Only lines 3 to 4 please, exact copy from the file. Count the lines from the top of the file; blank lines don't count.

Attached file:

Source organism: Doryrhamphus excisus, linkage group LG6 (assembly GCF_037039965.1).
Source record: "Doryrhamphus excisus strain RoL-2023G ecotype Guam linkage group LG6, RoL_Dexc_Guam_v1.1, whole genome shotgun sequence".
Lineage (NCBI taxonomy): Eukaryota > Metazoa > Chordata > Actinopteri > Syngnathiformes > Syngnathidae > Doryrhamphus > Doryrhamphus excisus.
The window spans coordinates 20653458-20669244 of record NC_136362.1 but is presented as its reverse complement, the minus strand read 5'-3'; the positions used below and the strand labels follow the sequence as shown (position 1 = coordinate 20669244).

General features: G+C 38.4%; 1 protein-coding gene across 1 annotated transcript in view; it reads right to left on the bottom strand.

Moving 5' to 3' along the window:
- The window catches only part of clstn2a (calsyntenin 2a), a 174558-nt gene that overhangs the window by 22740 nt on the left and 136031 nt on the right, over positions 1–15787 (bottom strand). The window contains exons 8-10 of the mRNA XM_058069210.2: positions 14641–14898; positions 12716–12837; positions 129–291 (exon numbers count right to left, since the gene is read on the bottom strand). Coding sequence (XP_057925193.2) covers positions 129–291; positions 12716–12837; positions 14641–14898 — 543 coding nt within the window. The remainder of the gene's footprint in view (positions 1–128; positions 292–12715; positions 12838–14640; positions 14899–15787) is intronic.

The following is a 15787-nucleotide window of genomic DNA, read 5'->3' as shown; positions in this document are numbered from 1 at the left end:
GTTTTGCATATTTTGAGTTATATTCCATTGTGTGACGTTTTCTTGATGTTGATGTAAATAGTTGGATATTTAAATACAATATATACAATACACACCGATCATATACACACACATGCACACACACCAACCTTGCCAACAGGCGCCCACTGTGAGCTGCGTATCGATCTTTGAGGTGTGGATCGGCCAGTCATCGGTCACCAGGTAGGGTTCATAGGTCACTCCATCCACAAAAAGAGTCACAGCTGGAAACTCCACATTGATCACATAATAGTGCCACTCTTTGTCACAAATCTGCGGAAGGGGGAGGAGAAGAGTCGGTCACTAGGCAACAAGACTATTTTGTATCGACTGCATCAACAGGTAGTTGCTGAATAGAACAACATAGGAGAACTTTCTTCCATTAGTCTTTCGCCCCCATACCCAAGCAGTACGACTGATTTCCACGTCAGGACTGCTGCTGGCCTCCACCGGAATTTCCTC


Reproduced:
Lineage (NCBI taxonomy): Eukaryota > Metazoa > Chordata > Actinopteri > Syngnathiformes > Syngnathidae > Doryrhamphus > Doryrhamphus excisus.
The window spans coordinates 20653458-20669244 of record NC_136362.1 but is presented as its reverse complement, the minus strand read 5'-3'; the positions used below and the strand labels follow the sequence as shown (position 1 = coordinate 20669244).